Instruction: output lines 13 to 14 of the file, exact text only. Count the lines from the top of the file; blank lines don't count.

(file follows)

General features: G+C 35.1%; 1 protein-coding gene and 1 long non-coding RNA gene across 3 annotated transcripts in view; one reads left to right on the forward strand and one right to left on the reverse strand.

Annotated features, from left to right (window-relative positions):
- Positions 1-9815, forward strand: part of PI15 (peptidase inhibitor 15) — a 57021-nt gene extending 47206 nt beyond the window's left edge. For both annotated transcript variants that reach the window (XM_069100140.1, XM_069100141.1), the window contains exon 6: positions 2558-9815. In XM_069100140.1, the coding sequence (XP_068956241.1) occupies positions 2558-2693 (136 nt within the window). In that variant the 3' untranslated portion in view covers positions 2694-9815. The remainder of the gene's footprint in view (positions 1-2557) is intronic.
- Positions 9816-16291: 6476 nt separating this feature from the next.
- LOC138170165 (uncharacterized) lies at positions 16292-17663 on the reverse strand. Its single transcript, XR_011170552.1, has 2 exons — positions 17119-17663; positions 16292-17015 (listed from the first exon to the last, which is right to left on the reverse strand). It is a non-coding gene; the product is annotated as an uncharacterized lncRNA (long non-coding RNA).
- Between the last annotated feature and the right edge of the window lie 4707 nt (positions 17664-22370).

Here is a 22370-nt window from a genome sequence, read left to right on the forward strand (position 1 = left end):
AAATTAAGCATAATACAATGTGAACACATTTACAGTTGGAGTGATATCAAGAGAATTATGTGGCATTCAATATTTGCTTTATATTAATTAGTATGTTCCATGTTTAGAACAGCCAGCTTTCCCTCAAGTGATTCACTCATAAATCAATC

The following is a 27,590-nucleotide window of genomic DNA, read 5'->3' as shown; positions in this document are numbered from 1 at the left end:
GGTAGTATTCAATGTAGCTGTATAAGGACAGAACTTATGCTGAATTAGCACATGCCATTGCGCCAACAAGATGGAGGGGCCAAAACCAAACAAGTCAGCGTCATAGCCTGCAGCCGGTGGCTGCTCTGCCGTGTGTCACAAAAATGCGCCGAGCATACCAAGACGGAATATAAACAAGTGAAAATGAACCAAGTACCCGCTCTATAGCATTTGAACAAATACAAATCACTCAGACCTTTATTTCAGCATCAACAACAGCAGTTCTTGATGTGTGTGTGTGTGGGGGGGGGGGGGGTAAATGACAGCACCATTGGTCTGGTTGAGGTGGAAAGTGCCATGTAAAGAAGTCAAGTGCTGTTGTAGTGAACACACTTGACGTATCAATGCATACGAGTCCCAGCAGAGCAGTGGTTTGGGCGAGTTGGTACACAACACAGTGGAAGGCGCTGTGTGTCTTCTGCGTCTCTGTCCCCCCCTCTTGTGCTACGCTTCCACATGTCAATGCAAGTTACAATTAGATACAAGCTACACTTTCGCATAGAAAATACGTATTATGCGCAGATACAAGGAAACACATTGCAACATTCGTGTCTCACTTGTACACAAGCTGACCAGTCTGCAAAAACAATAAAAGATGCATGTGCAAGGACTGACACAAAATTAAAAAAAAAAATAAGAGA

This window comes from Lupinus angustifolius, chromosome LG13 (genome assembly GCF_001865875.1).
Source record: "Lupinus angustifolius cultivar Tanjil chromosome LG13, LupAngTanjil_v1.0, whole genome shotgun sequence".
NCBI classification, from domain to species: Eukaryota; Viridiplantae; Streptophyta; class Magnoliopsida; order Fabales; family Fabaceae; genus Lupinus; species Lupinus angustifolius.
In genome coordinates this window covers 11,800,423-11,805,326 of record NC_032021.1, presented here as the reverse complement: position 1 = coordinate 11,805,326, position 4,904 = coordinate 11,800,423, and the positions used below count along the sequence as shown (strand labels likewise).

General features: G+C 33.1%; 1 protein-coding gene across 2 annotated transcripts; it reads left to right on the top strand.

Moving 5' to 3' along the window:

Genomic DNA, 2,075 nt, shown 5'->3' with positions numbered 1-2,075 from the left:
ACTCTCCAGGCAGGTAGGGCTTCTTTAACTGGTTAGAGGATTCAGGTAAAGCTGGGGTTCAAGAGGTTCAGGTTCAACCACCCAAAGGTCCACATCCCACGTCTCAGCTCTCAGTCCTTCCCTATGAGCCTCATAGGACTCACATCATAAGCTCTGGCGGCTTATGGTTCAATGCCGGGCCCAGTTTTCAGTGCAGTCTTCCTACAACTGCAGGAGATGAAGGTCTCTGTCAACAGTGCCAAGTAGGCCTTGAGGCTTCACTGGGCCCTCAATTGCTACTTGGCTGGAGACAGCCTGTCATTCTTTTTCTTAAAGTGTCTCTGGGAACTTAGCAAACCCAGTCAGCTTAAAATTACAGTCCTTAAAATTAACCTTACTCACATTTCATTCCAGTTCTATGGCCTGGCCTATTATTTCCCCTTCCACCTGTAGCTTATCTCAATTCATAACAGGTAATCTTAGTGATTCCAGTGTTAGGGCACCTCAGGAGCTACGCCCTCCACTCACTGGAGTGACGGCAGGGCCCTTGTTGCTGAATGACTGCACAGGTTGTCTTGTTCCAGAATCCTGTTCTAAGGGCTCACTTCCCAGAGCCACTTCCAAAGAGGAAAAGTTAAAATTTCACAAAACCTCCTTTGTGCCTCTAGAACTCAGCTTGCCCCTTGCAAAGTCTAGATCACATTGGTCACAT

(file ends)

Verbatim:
NCBI classification, from domain to species: Eukaryota; Viridiplantae; Streptophyta; class Magnoliopsida; order Fabales; family Fabaceae; genus Lupinus; species Lupinus angustifolius.
In genome coordinates this window covers 11,800,423-11,805,326 of record NC_032021.1, presented here as the reverse complement: position 1 = coordinate 11,805,326, position 4,904 = coordinate 11,800,423, and the positions used below count along the sequence as shown (strand labels likewise).